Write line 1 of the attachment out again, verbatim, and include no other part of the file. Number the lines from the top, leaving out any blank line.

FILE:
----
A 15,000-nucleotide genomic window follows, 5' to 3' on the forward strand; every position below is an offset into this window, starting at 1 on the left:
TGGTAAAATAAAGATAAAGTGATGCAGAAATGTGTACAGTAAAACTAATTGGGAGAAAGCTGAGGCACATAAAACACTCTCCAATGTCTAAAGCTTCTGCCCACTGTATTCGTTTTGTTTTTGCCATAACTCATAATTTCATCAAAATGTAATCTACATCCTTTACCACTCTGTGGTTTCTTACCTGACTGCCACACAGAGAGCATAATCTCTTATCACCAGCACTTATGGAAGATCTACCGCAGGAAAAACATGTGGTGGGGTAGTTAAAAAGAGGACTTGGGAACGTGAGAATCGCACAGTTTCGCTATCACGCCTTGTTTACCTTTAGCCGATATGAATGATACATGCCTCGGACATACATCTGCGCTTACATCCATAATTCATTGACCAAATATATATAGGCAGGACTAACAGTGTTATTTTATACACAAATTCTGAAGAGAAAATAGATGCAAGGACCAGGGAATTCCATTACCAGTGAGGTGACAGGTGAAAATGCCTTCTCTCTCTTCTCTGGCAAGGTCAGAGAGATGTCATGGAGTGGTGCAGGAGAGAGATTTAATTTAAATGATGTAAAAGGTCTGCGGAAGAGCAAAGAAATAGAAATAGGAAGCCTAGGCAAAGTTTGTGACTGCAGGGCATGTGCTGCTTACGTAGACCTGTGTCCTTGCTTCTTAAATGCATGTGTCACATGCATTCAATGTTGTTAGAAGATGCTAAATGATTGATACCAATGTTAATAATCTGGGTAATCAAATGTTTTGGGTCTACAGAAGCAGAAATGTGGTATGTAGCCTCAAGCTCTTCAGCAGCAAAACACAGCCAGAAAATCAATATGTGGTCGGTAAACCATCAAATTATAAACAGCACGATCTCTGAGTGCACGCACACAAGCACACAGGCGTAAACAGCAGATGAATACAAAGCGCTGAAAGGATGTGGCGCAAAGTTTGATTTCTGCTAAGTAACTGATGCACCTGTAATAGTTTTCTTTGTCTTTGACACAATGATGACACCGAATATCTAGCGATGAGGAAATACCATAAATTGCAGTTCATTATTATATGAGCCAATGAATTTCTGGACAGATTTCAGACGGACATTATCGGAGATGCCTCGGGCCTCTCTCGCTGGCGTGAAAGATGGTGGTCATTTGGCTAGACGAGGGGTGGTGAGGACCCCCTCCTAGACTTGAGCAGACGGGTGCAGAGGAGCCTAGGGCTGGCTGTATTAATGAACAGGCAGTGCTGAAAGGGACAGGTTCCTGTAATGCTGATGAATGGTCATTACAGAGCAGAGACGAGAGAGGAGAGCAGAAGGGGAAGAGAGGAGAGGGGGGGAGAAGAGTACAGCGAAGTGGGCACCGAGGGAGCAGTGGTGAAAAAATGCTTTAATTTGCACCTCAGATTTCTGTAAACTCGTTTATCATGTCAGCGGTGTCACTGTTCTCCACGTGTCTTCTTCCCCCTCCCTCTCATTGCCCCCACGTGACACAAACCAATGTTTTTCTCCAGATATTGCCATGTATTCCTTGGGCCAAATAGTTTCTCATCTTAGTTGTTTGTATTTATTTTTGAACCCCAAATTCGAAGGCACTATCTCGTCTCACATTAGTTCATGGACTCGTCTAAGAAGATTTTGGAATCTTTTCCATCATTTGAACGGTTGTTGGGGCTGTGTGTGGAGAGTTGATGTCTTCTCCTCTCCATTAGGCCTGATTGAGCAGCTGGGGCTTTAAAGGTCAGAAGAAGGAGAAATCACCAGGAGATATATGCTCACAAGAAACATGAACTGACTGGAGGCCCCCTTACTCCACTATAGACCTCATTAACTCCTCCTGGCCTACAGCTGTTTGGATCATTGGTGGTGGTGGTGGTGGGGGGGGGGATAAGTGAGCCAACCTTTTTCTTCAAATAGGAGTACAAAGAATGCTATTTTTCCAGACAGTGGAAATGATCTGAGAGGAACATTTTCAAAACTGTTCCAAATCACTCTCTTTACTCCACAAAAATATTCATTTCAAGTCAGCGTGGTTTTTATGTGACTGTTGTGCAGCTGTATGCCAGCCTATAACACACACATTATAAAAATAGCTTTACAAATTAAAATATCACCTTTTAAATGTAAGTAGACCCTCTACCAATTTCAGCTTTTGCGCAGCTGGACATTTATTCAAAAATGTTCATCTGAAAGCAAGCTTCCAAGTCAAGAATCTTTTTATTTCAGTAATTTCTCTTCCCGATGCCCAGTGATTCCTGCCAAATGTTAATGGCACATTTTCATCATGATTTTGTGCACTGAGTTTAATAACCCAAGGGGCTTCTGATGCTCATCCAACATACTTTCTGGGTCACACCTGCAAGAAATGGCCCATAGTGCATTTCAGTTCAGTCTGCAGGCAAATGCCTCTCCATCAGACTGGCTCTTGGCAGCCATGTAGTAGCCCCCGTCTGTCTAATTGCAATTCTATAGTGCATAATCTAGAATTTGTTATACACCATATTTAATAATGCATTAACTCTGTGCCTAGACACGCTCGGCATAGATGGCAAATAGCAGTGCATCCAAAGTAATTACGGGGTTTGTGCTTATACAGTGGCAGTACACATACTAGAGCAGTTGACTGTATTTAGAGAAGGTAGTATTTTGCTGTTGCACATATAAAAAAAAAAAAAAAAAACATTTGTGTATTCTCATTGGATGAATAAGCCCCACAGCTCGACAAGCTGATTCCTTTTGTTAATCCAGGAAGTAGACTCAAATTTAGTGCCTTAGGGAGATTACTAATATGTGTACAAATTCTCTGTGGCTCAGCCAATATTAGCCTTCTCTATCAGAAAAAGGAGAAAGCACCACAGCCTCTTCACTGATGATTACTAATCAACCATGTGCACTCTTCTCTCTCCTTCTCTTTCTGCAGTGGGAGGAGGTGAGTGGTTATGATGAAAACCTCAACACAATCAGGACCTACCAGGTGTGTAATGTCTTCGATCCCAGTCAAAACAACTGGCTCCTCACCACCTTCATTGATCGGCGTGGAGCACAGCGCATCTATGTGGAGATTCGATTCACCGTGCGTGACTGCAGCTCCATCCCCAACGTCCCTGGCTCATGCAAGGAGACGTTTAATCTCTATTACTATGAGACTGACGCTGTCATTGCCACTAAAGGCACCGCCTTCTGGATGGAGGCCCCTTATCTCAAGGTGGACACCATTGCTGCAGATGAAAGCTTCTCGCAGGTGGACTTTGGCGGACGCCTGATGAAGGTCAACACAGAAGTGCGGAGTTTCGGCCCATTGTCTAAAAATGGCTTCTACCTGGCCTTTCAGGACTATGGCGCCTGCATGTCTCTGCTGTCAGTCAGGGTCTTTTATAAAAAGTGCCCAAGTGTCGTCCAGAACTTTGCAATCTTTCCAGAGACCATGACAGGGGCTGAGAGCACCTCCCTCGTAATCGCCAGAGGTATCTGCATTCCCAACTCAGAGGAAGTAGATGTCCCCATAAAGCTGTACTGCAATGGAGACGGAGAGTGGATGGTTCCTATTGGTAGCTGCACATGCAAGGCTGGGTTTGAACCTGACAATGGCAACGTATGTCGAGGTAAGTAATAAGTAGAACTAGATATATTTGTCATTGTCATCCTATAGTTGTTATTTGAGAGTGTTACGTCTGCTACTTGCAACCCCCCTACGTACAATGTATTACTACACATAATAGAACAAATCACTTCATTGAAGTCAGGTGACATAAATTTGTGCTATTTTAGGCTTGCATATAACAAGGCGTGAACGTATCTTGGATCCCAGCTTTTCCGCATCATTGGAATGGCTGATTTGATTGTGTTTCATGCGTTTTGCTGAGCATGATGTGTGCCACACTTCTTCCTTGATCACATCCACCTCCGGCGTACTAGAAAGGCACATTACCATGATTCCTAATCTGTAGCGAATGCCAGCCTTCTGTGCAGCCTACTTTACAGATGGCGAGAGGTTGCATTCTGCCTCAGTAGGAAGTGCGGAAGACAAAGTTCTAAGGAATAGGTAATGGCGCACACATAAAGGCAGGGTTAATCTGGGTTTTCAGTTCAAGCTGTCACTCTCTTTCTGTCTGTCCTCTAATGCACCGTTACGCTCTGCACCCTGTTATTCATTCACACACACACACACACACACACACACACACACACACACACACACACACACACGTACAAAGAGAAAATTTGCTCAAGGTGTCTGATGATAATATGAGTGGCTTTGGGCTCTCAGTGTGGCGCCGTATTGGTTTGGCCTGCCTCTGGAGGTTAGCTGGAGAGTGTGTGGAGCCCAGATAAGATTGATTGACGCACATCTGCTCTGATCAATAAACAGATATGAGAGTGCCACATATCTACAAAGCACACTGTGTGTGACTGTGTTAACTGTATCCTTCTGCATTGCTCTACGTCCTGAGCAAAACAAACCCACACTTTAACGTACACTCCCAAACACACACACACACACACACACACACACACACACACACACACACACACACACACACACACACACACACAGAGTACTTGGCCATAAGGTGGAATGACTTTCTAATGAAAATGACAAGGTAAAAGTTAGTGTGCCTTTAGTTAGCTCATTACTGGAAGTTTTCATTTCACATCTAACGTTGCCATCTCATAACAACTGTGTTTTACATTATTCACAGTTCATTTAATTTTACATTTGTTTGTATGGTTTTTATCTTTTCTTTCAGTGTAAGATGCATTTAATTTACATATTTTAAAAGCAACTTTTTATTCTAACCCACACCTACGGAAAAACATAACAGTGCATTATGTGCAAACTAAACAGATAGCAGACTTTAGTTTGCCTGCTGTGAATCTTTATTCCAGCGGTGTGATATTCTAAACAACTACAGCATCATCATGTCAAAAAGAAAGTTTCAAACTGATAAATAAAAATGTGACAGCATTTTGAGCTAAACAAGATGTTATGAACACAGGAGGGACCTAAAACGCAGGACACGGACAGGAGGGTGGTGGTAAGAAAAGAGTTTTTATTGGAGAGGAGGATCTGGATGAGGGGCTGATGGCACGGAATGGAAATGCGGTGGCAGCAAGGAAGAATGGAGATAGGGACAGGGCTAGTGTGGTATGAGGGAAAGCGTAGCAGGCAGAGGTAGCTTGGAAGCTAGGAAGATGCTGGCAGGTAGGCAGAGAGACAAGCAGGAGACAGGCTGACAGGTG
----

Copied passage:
A 15,000-nucleotide genomic window follows, 5' to 3' on the forward strand; every position below is an offset into this window, starting at 1 on the left: